Secession case about rural interests

Published: Saturday, Apr. 12, 2014 - 8:04 am
Last Modified: Monday, Apr. 14, 2014 - 9:26 am

Re "Six Californias measure would create the nation's richest and poorest states" (Editorials, April 12): I believe rural counties of some states, including ours, desire to secede because they believe their interests are not properly considered by their respective legislatures.

Perhaps that would not be the case if the Supreme Court, in 1964, had not overturned the states' practice of following the federal legislative system resulting from the Connecticut Compromise. Until 1964, each California county was represented by two senators, while equally populated districts were represented in the Assembly. This was a balanced system that provided rural and urban counties the opportunity to compromise on issues.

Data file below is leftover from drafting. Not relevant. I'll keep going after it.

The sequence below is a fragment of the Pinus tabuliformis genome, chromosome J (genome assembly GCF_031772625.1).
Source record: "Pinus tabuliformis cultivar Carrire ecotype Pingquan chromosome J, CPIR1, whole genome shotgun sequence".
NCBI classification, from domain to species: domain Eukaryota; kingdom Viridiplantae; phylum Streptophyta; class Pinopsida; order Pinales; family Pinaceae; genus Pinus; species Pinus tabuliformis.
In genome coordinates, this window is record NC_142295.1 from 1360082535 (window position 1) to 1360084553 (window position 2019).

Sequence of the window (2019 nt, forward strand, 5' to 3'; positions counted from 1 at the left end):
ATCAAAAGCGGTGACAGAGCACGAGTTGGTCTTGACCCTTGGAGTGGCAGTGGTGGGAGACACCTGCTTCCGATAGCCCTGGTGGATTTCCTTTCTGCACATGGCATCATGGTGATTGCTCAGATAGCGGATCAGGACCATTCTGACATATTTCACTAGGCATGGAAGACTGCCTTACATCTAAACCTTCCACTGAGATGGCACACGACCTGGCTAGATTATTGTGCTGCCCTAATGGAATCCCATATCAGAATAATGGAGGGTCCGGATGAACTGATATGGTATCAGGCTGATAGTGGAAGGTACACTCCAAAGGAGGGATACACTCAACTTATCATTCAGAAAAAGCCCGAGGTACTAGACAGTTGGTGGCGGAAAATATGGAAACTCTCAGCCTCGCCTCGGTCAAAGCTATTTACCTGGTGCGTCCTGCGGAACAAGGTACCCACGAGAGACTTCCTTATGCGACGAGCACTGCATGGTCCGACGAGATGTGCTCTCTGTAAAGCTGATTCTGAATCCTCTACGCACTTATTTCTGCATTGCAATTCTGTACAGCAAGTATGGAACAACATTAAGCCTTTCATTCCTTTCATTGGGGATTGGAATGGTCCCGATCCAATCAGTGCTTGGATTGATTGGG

Today, California's legislation is skewed in favor of heavily populated geographical areas. Unless the Supreme Court were to overturn the 1964 Reynolds v. Sims case, what other recourse can rural counties pursue?

-- John Kosman, Fair Oaks

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